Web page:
How to Find Humour in Caregiving

Share on facebook
Share on twitter
Share on linkedin
Share on google
Share on tumblr
Share on email
Share on reddit
Humour and laughter
Humour may not come across as an essential part of caregiving but laughter can help a lot in not only improving the mood and reducing the stress in the care environment but also creating medically proven positive health benefits. Caregivers may think that laughter may be disrespectful while caring for someone with a serious disease and struggle to find moments of humour. However, they should look at laughter as part of the care plan and must incorporate it daily into their interactions with seniors. We share a few tips.

Ageing can be tough and caring for seniors with chronic and debilitating diseases is no laughing matter. A care environment can invoke stress, anger, depression and sadness which is not good for the mental health of elders and their caregivers. They need to have a catharsis for these feelings hence why humour and laughter are important.

 

It is said that laughter is the best medicine. It is especially potent in a senior care environment. This is not just an anecdote. Medical research has shown that laughter is linked with many health benefits such as increasing blood flow, boosting the immune system, reducing the risk of cardiovascular diseases, lowering blood pressure and even preventing blood clots. Patients suffering from serious diseases such as cancer have identified that laughter is almost as important to them as being pain-free.

 

Here are a few thoughts for caregivers on how to leverage humour to reduce stress and strengthen the bonds between them and those under their care.

 

1. Create your own moments for finding humour and laughter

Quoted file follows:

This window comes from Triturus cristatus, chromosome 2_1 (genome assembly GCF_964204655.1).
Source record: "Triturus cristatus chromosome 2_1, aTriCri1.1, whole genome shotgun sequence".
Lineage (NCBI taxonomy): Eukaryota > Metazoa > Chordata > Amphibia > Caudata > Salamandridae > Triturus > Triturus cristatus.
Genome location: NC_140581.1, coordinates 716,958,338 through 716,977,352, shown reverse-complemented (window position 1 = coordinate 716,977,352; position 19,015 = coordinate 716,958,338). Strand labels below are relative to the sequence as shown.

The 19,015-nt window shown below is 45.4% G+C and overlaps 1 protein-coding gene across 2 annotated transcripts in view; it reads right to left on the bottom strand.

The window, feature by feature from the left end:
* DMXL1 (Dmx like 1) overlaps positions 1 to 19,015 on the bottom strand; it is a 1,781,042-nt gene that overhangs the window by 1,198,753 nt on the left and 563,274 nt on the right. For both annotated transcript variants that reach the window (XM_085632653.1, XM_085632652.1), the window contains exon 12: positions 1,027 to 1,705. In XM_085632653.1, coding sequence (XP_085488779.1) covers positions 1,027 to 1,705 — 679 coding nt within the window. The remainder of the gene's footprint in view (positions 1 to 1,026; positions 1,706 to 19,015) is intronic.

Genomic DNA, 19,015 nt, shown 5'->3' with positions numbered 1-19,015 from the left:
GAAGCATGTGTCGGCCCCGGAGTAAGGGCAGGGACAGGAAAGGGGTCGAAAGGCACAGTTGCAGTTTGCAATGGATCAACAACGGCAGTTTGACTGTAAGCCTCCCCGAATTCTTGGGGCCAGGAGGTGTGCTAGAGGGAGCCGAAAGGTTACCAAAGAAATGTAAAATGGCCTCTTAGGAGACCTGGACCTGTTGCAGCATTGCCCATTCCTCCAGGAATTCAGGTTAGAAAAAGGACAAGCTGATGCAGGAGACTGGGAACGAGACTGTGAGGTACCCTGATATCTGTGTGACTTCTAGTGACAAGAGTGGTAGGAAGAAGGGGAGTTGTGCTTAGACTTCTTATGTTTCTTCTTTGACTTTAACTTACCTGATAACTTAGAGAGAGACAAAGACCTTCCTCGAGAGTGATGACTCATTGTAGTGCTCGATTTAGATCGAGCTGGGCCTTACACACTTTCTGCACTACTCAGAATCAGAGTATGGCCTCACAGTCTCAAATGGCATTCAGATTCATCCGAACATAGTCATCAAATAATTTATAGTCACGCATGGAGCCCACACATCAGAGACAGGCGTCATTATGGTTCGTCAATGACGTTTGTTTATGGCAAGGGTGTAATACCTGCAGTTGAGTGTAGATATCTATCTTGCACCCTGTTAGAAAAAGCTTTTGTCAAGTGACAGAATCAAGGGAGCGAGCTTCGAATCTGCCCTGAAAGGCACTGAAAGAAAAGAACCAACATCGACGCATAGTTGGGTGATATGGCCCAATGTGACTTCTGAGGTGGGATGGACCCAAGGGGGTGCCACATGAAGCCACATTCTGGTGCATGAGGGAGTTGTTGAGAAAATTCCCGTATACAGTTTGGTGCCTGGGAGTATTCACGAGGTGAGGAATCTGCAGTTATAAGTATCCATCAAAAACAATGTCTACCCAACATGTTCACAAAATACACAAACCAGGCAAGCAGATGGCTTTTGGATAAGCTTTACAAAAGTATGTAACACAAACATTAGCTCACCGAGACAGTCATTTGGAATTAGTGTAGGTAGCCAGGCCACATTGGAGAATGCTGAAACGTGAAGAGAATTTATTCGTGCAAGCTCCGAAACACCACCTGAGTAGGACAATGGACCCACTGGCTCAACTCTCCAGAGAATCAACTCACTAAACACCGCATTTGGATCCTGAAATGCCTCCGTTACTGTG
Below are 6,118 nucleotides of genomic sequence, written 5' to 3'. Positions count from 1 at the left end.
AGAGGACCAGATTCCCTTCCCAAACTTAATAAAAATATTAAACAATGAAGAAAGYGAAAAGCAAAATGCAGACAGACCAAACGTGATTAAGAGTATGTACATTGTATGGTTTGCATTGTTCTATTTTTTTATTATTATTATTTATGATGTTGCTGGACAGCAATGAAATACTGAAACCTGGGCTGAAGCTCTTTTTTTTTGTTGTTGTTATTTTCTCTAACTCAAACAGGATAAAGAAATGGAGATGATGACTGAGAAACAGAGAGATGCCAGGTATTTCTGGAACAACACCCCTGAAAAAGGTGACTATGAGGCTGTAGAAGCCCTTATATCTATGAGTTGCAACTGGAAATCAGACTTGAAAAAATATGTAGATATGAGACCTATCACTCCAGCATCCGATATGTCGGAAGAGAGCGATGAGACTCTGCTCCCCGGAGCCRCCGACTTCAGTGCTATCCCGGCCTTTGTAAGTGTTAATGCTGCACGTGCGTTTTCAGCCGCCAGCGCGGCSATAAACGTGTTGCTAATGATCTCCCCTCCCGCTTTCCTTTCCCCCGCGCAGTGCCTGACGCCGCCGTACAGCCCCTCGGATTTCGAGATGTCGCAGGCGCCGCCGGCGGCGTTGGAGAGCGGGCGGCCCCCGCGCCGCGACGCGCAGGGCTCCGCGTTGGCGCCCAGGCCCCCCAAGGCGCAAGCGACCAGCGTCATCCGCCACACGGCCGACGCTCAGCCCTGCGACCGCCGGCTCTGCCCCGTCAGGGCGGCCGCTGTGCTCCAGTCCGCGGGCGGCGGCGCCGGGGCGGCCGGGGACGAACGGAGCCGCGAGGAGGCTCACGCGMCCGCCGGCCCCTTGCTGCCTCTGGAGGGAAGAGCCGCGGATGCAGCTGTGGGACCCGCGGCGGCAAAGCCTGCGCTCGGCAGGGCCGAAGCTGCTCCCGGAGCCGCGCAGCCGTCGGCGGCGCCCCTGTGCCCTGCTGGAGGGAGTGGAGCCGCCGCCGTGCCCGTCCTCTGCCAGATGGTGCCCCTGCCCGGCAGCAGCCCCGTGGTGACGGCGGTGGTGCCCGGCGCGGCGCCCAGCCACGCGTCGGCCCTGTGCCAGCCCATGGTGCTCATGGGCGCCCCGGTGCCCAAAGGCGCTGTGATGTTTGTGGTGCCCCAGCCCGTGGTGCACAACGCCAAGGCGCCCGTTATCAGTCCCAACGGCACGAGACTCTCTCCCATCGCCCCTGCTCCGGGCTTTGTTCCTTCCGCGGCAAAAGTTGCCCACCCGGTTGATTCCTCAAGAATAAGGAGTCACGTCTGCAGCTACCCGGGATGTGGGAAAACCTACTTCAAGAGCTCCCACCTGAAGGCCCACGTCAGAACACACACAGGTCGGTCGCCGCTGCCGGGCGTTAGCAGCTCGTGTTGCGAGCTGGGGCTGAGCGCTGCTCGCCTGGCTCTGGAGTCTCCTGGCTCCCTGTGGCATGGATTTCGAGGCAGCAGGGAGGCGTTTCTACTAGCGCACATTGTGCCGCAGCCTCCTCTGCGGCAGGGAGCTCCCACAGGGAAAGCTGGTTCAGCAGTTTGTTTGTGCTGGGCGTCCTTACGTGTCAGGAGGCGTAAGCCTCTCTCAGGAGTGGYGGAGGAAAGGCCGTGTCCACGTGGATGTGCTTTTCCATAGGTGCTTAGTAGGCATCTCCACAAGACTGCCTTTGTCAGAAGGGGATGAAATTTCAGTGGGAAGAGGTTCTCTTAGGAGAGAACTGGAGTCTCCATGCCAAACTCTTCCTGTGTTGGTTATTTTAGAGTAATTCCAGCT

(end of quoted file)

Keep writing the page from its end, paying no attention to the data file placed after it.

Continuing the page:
Even in the toughest caring environment, there can be light-hearted moments. Keep an eye out for these and make sure to turn them into an occasion for humour and laughter. A caregiver may feel that humour is disrespectful, especially when caring for seniors with diseases such as dementia. But in reality, any humour that does not belittle a senior can create a moment of happiness for them. Remember, you are laughing with them, not at them.

 

2. Find humour and laughter in Media

 

Don’t wait for a funny moment to happen. Try to find out if a senior has a favourite funny show and make sure to watch it regularly with them.

 

If you read the newspaper with the seniors every day, try to find some funny stories to share with them.

 

You can also leverage the internet, by subscribing to a joke-of-the-day service or just searching for funny videos on youtube that you know an elder would like.

 

3. Fake it if you can’t make it

 

Sometimes you may not find it in your heart to have a laugh with your seniors. You may feel sorry for them or be saddened by their pain.

 

But research shows that although the brain can distinguish fake laughter from real, fake laughter can still create the same stimulating benefits as the real thing. So keep it up, even if you don’t feel like it. 

 

4. Get some help

 

Does the senior under your care have a funny friend or family member? Now that the COVID-19 restrictions are slowly being lifted, you should encourage the seniors to invite them over for company and share some humour and laughter together.

 

Ask the family members, if you don’t know of any such friends.

 

5. Give yourself permission to be happy

 

Caregivers must give themselves permission to have fun even if those under their care are seriously ill. Happiness can be infectious, and a positive mindset can help the caregivers deliver the best possible care and help seniors enjoy the remaining years of their lives.

 

It can also disarm the caregivers from the diseases afflicting those under their care and hence help them understand it better.

 

Conclusion

 

Humour may not come across as an essential part of caregiving but laughter can help a lot in not only improving the mood and reducing the stress in the care environment but also creating medically proven positive health benefits. Caregivers may think that laughter may be disrespectful while caring for someone with a serious disease and struggle to find moments of humour. However, they should look at laughter as part of the care plan and must incorporate it daily into their interactions with seniors

Search ConsidraCare